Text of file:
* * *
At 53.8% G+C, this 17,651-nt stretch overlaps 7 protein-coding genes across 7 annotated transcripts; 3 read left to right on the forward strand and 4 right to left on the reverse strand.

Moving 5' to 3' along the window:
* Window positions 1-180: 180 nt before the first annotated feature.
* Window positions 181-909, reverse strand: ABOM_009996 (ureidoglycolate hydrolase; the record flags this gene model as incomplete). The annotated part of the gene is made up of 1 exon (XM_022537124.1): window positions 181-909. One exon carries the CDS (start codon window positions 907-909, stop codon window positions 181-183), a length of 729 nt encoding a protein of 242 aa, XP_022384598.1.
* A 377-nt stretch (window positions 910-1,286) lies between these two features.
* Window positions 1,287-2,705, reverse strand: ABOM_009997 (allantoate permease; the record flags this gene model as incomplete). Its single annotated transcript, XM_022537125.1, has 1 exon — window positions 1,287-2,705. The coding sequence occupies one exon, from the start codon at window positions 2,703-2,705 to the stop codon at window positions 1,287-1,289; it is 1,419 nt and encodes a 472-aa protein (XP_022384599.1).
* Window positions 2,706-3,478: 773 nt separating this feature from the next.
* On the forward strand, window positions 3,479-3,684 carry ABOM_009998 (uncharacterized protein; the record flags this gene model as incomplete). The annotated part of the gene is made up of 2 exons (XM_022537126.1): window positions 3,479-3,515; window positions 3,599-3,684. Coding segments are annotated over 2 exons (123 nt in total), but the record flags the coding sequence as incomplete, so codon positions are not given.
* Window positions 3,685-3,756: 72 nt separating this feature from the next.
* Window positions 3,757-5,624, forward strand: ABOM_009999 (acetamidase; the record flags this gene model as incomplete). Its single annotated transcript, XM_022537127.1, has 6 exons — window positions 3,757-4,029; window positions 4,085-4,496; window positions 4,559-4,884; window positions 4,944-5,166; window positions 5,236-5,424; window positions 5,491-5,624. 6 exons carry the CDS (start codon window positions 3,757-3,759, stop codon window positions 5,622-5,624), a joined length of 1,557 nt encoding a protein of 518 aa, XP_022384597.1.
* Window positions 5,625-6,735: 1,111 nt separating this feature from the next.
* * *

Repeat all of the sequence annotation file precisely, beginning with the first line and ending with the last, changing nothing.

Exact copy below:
At 53.8% G+C, this 17,651-nt stretch overlaps 7 protein-coding genes across 7 annotated transcripts; 3 read left to right on the forward strand and 4 right to left on the reverse strand.

Moving 5' to 3' along the window:
* Window positions 1-180: 180 nt before the first annotated feature.
* Window positions 181-909, reverse strand: ABOM_009996 (ureidoglycolate hydrolase; the record flags this gene model as incomplete). The annotated part of the gene is made up of 1 exon (XM_022537124.1): window positions 181-909. One exon carries the CDS (start codon window positions 907-909, stop codon window positions 181-183), a length of 729 nt encoding a protein of 242 aa, XP_022384598.1.
* A 377-nt stretch (window positions 910-1,286) lies between these two features.
* Window positions 1,287-2,705, reverse strand: ABOM_009997 (allantoate permease; the record flags this gene model as incomplete). Its single annotated transcript, XM_022537125.1, has 1 exon — window positions 1,287-2,705. The coding sequence occupies one exon, from the start codon at window positions 2,703-2,705 to the stop codon at window positions 1,287-1,289; it is 1,419 nt and encodes a 472-aa protein (XP_022384599.1).
* Window positions 2,706-3,478: 773 nt separating this feature from the next.
* On the forward strand, window positions 3,479-3,684 carry ABOM_009998 (uncharacterized protein; the record flags this gene model as incomplete). The annotated part of the gene is made up of 2 exons (XM_022537126.1): window positions 3,479-3,515; window positions 3,599-3,684. Coding segments are annotated over 2 exons (123 nt in total), but the record flags the coding sequence as incomplete, so codon positions are not given.
* Window positions 3,685-3,756: 72 nt separating this feature from the next.
* Window positions 3,757-5,624, forward strand: ABOM_009999 (acetamidase; the record flags this gene model as incomplete). Its single annotated transcript, XM_022537127.1, has 6 exons — window positions 3,757-4,029; window positions 4,085-4,496; window positions 4,559-4,884; window positions 4,944-5,166; window positions 5,236-5,424; window positions 5,491-5,624. 6 exons carry the CDS (start codon window positions 3,757-3,759, stop codon window positions 5,622-5,624), a joined length of 1,557 nt encoding a protein of 518 aa, XP_022384597.1.
* Window positions 5,625-6,735: 1,111 nt separating this feature from the next.